As children they ran about a lot, and got all their food from parents. When they become teens, they often start to be responsible for half to 2/3rds of their own food intake daily, and as they get older they often become less physically active with school all day, 2 to 3 hours of homework 5 days a week and just normal changes in lifestyle as they age.

10 year olds climb trees and tend to only get food treats when a parent gives them to them.

15 year olds hang out and gossip or play video games, go to the mall or hang out at a local hang out and can buy their own treats. And, they can tend to be less physically active as teens....with or without ADHD.

But, an adhd teen brain is growing and changing. ADHD can get worse through puberty and perhaps they are craving more stimulation as they require a change in meds to cope with ADHD that is being undermedicated for the level of severity of their adhd now.

Or maybe they are not medicated at all, and as they get older and have more things going on in life requiring stronger executive functions that are underdeveloped in their adhd brain. Thier brain would naturally crave a boost through sugar.

Also...let's not forget the social struggles teenage ADHD kids go through. School work is harder, time management is harder, fitting in is harder.

Depression and anxiety is often a side diagnoasis for kids with adhd because of struggles with fitting in with peers, or struggles with physical abilities with sports if they have other issues like SPD or Dyspraxia that often stop them from being on the soccer team or the football team or the swim team.

Lack of dopamine in the adhd brain is why they tend to be daredevils seeking adrenaline, sometimes with shoplifting or pranks, picking fights, or dangerous hobbies like fast driving or backyard wrestling for example.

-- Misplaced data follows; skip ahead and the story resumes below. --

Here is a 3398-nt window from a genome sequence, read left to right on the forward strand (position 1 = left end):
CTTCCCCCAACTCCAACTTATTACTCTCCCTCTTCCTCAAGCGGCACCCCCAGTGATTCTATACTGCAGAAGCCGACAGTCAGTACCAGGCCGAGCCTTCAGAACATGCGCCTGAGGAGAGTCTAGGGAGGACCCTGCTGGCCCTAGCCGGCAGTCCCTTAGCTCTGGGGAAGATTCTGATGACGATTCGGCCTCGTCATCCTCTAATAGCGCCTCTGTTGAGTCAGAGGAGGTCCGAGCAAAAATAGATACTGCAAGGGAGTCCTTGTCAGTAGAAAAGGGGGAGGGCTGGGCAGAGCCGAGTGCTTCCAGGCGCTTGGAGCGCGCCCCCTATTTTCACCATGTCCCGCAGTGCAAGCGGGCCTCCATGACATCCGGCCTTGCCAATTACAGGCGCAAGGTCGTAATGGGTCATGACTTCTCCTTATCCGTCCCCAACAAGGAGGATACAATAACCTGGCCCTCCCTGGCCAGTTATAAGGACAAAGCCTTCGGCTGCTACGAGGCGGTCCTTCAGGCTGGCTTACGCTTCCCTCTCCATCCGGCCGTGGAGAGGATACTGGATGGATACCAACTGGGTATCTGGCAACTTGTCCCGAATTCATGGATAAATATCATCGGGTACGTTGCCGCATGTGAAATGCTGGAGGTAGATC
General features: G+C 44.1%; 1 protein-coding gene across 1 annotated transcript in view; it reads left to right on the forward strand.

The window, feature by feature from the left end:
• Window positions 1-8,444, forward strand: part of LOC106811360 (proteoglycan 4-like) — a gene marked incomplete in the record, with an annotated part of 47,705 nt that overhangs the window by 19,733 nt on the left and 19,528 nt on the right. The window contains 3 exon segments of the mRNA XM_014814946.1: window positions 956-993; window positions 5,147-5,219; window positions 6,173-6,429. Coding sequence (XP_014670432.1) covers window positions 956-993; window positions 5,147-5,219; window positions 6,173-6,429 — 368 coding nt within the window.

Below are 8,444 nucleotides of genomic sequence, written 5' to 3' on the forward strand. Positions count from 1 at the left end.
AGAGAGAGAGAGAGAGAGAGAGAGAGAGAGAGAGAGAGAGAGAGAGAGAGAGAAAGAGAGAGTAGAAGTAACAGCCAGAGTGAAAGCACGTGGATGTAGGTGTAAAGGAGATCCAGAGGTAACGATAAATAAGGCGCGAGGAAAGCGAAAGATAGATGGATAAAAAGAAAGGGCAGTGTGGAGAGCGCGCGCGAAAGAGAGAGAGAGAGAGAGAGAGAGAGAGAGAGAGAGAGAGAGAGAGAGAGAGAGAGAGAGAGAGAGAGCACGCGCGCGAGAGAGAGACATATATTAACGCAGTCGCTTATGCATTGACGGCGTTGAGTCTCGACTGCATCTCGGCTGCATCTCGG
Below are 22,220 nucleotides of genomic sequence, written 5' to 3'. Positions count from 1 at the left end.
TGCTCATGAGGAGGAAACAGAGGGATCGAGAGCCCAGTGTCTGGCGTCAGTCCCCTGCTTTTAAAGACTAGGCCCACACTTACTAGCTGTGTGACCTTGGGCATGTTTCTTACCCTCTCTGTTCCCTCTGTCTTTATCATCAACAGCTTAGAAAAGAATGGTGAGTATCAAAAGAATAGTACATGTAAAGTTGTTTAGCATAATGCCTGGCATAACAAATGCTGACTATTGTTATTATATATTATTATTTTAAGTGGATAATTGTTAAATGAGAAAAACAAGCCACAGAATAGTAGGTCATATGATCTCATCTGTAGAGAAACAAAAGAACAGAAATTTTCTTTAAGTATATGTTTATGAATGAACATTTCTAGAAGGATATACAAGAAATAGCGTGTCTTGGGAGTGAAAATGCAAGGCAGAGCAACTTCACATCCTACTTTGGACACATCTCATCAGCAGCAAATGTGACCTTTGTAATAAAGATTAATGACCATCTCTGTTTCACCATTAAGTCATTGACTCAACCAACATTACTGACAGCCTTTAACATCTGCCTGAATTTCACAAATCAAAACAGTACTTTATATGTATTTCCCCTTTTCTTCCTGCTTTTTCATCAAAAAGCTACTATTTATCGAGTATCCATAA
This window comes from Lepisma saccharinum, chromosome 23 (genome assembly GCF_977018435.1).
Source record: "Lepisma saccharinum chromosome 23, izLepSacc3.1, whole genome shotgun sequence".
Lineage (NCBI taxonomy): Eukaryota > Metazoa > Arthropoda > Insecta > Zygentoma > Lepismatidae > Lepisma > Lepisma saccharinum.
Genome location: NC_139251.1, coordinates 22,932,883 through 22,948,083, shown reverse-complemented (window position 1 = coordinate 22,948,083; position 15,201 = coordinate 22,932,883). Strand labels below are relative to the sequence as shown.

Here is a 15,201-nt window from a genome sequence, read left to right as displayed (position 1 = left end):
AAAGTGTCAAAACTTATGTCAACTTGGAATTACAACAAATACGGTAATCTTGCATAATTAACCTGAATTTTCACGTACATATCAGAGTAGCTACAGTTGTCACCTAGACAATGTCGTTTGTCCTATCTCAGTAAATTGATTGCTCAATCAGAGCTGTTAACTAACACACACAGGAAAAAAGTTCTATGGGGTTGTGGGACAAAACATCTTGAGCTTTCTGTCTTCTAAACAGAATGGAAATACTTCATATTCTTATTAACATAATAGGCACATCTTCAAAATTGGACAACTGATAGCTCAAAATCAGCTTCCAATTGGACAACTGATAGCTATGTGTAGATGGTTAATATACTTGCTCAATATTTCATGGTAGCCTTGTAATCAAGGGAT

It is why teens can hyperfocus on stimulating video games or surfing the web for hours,  giving them a constant drip of dopamine for a brain boost.

It is why adhd kids can tend to smoke cigarettes more, get in trouble with drugs and alcohol more, and why they get in fights and argue more with peers and family more. They are all stimulating for the adhd brain looking for a dopamine boost.

So if we can see all that and understand it about adhd...why can't we see that sugar and food cravings could be an issue for teenage ADHDers?

When I went on stimulant medication for my ADHD at 32 years old I immediately stopped having sugar and carb crabings as badly as I used to because my brain was being given what it lacked and it stopped seeking it.

If teenage ADHDers are seeking stimultion through sugar....they are going to risk gaining more weight than their peers . It's a simple math.

This study tells me nothing I didn't already know.

ADHD brains will seek to regulate itself and if the way they regulate itself is unhealthy, the treatment protocol for that ADHD person needs to be reevaluated.

So, if so many teens with ADHD are creating a statistic like this...maybe the treatment protocols overall for ADHD needs to be looked at.

Like maybe stopping the suggested medication vacations on weekends because stimulant medications scare society because they are addictive to non adhd brains would be a good start.

And, maybe changing the suggested medication dose limit based on age or weight of a ADHD person, and instead basing it on the level of severity of lack of dopamine production and regulation in an adhd individual, would be a good start! Can we get some studies on that?!

It is not hard to look at what ADHD brains lack, what sugar does to a brain, and look at stat data and figure out why adhd teens could be more overweight than their non adhd peers!

If your ADHD teen is seeking brain regulation through overeating high carb foods and gaining weight, maybe  it is time to let them start drinking a coffee or two a day, or get their meds reevaluated with an adhd specialist doctor.

Please share your experiences and or opinions here in the comments below, or reply to me on Twitter @superaddmom.